Nursing Home and Care Workers Officially the Most Dangerous Job in the U.S.

Nursing Home and Care Workers Officially the Most Dangerous Job in the U.S.
Nursing home workers are now considered to have the most dangerous jobs in the U.S.—as shown by their fatality rates. Yet, these workers are not receiving the supplies or testing necessary for them to be able to do their job safely. (Gilbert Mercier / Flickr)

A recent major spike in new cases of COVID-19 in the U.S. has prompted physicians nationwide to express concern about the situation in long-term care facilities and nursing homes.

The current conditions inside these homes affect many people—not just the seniors inside care facilities, statistically at a higher risk of both contracting and experiencing severe illness or death due to the virus; but also for the essential workers, putting their lives on the line for their patients.

In fact, nursing home workers are now considered to have the most dangerous jobs in the U.S.—as shown by their fatality rates. Without intervention, working in a nursing home is likely to become more than twice as deadly as previous years’ deadliest occupations, like logging and commercial fishing.

Yet, these workers are not receiving the supplies or testing necessary for them to be able to do their job safely. This is to say nothing of the compensation they deserve—hence calls for national hazard pay for nursing home workers.

Now, recent research from Harvard shows that infection rates inside nursing homes and other long-term care facilities tend to mirror the rates of the communities surrounding them—and this is bad news, particularly for facilities located in more urban areas, which are beginning to loosen restrictions.


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Given that older people are statistically at a higher risk of experiencing severe illness from COVID-19, and that facility fatality rates are already higher than the national average, this connection is concerning—because identical infection rates will mean more deaths in facilities.

Physicians argue this spike in cases is a major reason for concern, given that many states are proceeding with reopening plans—which can include reopening these facilities to the public, and allowing visitors again.

Physician Groups Urge “Caution and Thoughtful Approach In Reopening Facilities”

Prompted by this distressing news, the American Health Care Association (AHCA) and National Center for Assisted Living (NCAL) have addressed a letter to the National Governors Association (NGA) and state governors. The appeal warns of spikes in COVID cases in assisted living homes nationwide, and urges the governors to exercise caution in their reopening plans.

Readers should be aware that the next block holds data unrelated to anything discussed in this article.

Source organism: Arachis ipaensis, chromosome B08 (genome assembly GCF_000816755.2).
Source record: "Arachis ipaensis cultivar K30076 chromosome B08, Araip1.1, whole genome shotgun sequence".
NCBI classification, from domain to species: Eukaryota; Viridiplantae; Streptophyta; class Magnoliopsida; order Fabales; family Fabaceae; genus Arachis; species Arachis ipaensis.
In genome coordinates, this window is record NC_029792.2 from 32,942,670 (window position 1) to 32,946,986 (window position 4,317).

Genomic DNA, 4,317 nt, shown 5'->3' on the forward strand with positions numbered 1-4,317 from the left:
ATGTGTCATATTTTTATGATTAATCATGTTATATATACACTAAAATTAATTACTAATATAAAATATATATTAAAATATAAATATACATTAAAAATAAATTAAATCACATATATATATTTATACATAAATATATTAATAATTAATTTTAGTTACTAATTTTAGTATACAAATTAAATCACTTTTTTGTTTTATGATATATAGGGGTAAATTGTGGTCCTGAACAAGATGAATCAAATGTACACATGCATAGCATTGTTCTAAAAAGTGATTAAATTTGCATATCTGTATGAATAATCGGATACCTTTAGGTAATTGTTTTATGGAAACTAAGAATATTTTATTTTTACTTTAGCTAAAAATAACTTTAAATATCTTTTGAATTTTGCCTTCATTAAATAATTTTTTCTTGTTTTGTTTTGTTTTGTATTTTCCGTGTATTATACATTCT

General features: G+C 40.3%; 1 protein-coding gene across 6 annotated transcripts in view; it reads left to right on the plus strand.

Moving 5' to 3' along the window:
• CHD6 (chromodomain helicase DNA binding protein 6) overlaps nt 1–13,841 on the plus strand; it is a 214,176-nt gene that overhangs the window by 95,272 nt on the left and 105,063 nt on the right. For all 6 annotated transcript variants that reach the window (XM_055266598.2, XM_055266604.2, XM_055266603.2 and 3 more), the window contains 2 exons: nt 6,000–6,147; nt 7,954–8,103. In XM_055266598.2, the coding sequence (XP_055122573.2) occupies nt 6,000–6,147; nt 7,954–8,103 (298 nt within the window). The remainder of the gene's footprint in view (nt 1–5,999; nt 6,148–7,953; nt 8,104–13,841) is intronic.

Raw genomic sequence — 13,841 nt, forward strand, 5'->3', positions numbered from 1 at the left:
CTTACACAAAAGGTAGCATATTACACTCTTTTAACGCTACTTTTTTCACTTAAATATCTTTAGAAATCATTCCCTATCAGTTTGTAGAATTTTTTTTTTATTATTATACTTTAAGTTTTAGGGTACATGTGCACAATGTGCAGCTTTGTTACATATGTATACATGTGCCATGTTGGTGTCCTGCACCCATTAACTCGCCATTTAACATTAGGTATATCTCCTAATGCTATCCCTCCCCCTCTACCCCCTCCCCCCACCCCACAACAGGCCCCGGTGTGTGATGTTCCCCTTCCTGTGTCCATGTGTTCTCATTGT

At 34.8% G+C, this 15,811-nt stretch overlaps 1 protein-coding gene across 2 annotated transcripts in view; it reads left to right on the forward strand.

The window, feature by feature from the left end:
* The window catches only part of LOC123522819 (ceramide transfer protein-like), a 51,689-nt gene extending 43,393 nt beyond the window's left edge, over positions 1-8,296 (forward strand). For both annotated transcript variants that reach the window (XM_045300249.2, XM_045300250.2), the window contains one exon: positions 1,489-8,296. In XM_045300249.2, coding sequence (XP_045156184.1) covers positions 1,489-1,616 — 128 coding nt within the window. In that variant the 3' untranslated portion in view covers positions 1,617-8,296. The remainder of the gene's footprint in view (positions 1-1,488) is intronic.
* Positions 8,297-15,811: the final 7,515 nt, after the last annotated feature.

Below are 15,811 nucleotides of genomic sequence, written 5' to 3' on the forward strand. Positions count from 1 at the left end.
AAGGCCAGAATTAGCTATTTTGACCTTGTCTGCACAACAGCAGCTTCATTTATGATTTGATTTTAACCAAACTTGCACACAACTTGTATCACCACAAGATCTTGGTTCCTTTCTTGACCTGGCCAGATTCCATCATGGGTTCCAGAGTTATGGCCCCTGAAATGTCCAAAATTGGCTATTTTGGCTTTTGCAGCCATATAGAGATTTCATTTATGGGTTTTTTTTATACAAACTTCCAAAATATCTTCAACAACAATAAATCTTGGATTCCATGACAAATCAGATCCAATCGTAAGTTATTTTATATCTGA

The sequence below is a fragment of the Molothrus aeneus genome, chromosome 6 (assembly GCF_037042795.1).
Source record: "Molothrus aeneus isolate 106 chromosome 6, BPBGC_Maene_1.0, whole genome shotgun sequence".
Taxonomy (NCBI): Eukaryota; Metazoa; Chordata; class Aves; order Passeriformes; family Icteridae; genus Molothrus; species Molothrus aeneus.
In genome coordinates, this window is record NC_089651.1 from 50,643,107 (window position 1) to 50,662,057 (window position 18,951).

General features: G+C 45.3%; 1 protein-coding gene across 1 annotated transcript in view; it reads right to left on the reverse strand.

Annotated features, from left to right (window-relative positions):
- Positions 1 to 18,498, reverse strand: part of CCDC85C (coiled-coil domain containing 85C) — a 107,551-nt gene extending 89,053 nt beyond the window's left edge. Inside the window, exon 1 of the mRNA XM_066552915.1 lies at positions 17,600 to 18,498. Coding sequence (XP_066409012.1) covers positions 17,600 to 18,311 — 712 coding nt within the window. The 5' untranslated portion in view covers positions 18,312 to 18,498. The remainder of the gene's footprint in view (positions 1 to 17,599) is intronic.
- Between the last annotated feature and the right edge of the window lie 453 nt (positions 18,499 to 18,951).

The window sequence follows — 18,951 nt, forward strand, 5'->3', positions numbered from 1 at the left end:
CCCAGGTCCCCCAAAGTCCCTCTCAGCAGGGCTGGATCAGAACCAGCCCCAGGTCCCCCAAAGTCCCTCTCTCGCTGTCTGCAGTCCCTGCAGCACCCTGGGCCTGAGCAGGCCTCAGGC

“Nursing homes and assisted living communities cannot stop the virus by ourselves—not without testing, personal protective equipment (PPE), staff support and funding, and not without support from the public health sector,” said Mark Parkinson, AHCA/NCAL president and CEO, and Scott Tittle, NCAL executive director, in the letter.

They say if states intend to proceed with re-openings, the concerns of long-term care facilities must be addressed, in order to avoid potential loss of life.

In their letter, these institutions outline several key requests for the governors and state public health agencies:

Expediting lab processing time and a solution for on-site testing with reliable and rapid results.

A recent survey conducted by AHCA/NCAL revealed that for nearly nine in 10 nursing homes and assisted living communities, it takes two days or longer to obtain test results. Physicians and care providers argue that it is not enough for testing to be reliable — in order for it to be an effective technique in stopping virus spread, it must also be timely.

Provide additional support for PPE supplies—especially N-95 masks.

There is currently a concerning shortage of PPE in long-term care facilities nationwide. The letter asserts that nearly 20 percent of nursing homes have reported to the CDC that they either do not have or have less than a one-week supply of PPE—and more than half of assisted living communities have less than a two-week supply of N-95 masks and gowns.

These facilities cannot be expected to reopen without the proper equipment to ensure staff and resident safety—state governments must address the PPE shortage.

Work in close coordination with long term care providers on reopening facilities to visitations.

Given this recent spike, providers are extremely concerned about the prospect of reopening facilities to outside visitors. Providers must have a say in these policy decisions—and be able to maintain a high level of control over both the pace and conditions of reopening.

The federal government must promptly address these issues, and make the decision to value human lives more than the U.S. economy, if they wish to ever see an end to the pandemic.


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About

Oliver Haug is an editorial intern with Ms. Magazine and a recent graduate of Smith college. Their writing has previously appeared in Autostraddle and the New York Times' newsletter "The Edit." You can read more of their work at oliverhaug.contently.com, and follow them on twitter here.